So, of the nine or so serials that I've watched, I haven't been impressed, but once in a while, there's one story that really knocks me out. Here, then, are the serials that I've seen, and brief thoughts on each (roughly in order of when I first watched them).
- "City of Death" (Fourth Doctor, with Romana II)
The consensus choice for getting people into the original series (it was written by Douglas Adams), "City of Death" was a serious letdown for me. One line of dialogue that gets singled out as an example of its wit:
Romana: Where are we going?Pretty keen, to be sure, but I always imagined it being a seamless part of a larger scene, where in fact, it's pretty much its own scene, and as such, too satisfied with its own cleverness. (Sound familiar?) DOCTOR, I AM DISAPPOINT. Also: lots of walking back and forth, between a receiving room and a dungeon. No caves, fortunately.
The Doctor: Are you talking philosophically or geographically?
The Doctor: Then we're going to lunch.
- "Doctor Who and the Silurians" (Third Doctor, with Liz Shaw, Brig. Lethbridge Stewart)
Silurians are ancient bipedal lizard-people who had once populated Earth when a planetary catastrophe forced them to seek dormant refuge, underground... in caves.
- "Genesis of the Daleks" (Fourth Doctor, with Sarah Jane Smith, Harry Sullivan)
Relentlessly grim, occasionally spiked with agonizing over heroic genocide. In short, very little fun.
- "The Ark in Space" (Fourth Doctor, with Sarah Jane Smith, Harry Sullivan)
I liked this one, oddly, even if the story is fairly potboiler stuff: humans have sought refuge from a planetary catastrophe (sound familiar?), not in caves, thank god, but aboard a space station where they're held in suspended animation. But they've been infected by space worms, see, which slowly transform them into giant, malevolent grasshoppers. Only four episodes -- short, but sweet and definitely on the lighthearted side, even if it exemplifies the series' persistent preoccupation with the transience of humanity, the ease with which we can become monsters.
- "The War Games" (Second Doctor, with Zoe Heriot, Jamie McCrimmon)
"The War Games" is the 10-parter I alluded to above, so the amount of elliptical traveling is unavoidable, and as a result, I found the bulk of this serial to be slow-going, even though it made John Seavey's list for people new to old Who and even though Zoe (capable, calm, stands up to authority) is the best companion that I've seen. But! The finale is a total trip, in which the story suddenly shifts from a standard bit of Aliens With Plans For Universal Domination, and into straight-up German Expressionist weirdness. So cool, so eerie, and well worth the preceding nine, meandering episodes.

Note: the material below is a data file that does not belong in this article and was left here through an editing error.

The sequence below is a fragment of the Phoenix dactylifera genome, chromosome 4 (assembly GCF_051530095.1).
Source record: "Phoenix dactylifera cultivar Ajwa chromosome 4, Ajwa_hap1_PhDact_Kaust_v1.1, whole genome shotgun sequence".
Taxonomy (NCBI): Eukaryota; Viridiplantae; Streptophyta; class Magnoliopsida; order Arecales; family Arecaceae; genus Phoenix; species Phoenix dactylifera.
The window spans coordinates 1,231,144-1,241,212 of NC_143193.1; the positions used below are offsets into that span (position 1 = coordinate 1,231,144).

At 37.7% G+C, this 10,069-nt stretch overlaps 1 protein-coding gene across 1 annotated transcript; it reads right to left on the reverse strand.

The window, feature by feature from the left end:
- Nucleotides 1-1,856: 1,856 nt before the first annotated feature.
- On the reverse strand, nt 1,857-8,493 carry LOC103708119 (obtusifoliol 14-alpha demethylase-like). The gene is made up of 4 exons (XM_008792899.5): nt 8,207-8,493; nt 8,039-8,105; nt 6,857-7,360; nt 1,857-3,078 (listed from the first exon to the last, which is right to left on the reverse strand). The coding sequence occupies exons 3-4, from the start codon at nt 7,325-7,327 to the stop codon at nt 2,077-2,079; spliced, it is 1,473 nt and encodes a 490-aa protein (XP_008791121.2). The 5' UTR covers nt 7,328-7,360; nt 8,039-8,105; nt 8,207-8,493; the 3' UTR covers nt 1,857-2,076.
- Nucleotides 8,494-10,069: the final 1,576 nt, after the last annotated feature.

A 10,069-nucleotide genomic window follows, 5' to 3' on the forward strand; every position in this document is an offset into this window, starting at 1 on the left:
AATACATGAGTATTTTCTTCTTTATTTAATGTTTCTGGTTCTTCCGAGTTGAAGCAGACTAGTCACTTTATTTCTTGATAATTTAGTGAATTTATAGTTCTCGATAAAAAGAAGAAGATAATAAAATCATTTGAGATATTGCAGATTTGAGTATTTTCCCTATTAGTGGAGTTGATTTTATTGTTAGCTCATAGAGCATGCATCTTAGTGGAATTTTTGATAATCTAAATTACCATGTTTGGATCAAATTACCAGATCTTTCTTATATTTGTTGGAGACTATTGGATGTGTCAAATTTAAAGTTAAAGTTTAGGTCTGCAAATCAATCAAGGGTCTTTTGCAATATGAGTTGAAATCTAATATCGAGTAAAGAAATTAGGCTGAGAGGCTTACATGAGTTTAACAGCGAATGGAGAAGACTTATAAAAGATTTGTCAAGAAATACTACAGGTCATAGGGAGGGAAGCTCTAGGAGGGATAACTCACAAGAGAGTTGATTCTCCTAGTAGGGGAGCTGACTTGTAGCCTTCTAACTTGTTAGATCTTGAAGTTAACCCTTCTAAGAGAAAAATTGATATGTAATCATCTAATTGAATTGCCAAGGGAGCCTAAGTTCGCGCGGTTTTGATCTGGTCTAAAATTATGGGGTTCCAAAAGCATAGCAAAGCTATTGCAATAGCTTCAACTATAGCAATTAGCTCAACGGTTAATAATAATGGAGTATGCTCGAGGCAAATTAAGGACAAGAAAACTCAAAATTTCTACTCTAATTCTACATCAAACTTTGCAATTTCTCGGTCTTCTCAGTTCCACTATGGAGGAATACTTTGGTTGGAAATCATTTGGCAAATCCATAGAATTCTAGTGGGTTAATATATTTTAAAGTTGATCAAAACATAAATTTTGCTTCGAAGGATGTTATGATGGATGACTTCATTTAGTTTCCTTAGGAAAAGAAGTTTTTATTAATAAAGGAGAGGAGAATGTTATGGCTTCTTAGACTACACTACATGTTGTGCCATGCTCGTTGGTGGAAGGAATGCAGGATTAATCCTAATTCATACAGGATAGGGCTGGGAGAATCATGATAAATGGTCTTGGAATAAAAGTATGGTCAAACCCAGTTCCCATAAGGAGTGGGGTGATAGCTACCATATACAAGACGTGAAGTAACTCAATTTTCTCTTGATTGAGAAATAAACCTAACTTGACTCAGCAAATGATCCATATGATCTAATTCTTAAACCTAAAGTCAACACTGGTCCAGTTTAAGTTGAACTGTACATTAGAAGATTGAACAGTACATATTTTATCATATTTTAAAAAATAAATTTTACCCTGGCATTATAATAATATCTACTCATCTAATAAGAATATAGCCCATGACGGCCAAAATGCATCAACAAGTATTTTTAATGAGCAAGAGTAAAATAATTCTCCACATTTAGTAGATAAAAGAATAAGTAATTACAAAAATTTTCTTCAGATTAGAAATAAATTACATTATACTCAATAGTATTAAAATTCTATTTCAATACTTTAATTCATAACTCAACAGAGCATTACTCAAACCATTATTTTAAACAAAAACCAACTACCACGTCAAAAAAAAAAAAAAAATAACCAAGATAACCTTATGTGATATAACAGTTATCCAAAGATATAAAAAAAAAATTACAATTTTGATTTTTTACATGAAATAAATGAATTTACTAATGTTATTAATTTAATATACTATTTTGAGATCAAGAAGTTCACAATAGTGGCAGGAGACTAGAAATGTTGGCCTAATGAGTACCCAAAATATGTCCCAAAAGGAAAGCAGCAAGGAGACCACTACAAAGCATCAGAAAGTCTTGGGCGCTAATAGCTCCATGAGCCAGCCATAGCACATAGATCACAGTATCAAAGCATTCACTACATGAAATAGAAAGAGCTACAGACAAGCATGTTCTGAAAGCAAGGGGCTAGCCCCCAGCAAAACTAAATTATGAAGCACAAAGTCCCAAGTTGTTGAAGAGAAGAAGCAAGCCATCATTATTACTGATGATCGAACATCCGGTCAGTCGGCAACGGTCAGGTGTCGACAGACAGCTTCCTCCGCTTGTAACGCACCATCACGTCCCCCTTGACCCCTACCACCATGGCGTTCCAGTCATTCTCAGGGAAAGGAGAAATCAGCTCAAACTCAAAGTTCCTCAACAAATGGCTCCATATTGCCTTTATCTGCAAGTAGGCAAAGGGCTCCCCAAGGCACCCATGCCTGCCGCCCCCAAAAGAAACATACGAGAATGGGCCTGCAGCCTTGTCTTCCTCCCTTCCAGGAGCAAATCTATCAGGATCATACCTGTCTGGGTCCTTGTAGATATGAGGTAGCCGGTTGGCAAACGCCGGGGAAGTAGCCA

- "Remembrance of the Daleks" (Seventh Doctor, with Ace)
Another series I watched based on Seavey's list, "Remembrance of the Daleks" is marked by everything that's bad about the '80s, most of all in the figure of Ace.
- "The Caves of Androzani" (Fifth Doctor, with Peri Brown)
More caves! It's right there in the title! BARF. The whacked out Phantom of the Opera villain barely breaks through the tedium of cave tramping, though I did have fun trying to figure out what accent Peri was supposed to have. I guessed South African, when, actually...
- "The Three Doctors" (Third Doctor/Second Doctor/First Doctor, with Jo Grant, Brig. Lethbridge Stewart, Sgt. Benton)
An unambiguous, romping hoot. Love this to bits. The Doctor is always the smartest guy in the room, and he lets you know it. But what happens when there's more than one Doctor is in the room? The answer: unalloyed awesome. Seeing arrogance bumping up against arrogance and the ensuing bickering is a camp joy, and the Second Doctor sparkles like your favorite, incorrigible, whimsical uncle.
- "Inferno" (Fourth Doctor, with Liz Shaw, Brig. Lethbridge Stewart, Sgt. Benton)
Aside from getting a kick at the Doctor amazing a soldier at his AMAZING technological gadgets by showing off a---GARAGE DOOR OPENER---one of the villains is a green Borat.
Anyway, as you might guess from its title, "Inferno" is an apocalyptic story with a heavy dose of dystopic parallel universe, none of which prevents it from exhibiting some classic British drollery. Really solid installment. (And by the by, Liz Shaw really looks like a young Barbra Streisand here.)